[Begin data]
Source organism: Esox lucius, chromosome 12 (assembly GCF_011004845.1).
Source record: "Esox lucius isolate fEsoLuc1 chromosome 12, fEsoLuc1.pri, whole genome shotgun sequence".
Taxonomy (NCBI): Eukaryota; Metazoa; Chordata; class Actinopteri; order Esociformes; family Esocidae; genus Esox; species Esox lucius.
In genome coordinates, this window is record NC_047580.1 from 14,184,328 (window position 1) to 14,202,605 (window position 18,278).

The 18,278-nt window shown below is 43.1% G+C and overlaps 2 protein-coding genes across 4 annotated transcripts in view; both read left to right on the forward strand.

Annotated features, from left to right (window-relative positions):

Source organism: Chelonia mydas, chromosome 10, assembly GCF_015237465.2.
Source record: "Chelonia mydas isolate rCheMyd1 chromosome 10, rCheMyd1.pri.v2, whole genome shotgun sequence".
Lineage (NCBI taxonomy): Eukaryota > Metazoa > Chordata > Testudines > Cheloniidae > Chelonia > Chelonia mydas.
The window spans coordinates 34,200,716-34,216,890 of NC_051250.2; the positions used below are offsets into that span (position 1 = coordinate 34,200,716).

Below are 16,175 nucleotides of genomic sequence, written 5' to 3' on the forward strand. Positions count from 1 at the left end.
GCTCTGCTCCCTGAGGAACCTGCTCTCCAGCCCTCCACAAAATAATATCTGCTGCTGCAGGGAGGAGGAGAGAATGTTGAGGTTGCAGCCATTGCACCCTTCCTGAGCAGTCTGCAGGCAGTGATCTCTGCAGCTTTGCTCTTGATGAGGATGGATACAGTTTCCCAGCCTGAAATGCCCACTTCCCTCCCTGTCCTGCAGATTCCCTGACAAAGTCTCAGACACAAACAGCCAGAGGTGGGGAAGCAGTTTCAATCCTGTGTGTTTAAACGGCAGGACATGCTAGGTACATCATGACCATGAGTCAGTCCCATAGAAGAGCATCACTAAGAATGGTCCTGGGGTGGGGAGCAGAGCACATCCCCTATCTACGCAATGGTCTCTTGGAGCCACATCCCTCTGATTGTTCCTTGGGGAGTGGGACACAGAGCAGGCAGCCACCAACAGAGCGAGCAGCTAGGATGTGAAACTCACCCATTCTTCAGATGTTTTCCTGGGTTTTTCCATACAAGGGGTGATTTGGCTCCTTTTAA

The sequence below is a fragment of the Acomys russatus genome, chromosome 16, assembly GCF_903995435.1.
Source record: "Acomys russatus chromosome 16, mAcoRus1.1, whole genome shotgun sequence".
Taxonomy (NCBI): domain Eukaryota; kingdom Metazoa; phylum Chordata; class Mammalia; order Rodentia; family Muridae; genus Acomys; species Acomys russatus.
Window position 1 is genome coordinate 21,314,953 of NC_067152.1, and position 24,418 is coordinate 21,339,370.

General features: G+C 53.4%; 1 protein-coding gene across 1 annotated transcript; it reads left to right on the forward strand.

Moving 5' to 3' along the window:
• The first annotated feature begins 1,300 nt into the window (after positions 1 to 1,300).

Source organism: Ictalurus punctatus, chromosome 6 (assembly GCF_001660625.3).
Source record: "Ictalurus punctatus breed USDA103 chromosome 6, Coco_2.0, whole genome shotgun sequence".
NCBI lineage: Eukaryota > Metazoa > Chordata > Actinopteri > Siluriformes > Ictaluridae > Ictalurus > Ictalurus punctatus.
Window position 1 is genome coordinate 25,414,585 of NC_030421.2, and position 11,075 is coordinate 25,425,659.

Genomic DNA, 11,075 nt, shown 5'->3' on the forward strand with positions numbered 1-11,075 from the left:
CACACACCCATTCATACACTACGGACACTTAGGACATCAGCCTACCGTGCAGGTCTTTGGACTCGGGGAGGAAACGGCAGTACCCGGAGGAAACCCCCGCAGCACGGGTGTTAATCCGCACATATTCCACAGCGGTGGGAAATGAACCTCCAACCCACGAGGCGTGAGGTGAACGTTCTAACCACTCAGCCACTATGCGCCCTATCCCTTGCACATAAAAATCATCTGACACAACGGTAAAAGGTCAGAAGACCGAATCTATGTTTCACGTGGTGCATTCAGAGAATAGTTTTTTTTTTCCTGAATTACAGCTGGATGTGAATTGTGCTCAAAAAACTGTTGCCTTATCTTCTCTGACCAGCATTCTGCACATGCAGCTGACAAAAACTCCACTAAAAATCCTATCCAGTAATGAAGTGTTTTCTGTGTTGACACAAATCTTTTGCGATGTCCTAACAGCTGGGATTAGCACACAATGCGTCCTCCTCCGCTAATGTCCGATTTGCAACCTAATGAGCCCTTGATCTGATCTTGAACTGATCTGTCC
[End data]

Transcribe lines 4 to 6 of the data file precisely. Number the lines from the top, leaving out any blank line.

In genome coordinates, this window is record NC_047580.1 from 14,184,328 (window position 1) to 14,202,605 (window position 18,278).

The 18,278-nt window shown below is 43.1% G+C and overlaps 2 protein-coding genes across 4 annotated transcripts in view; both read left to right on the forward strand.

Annotated features, from left to right (window-relative positions):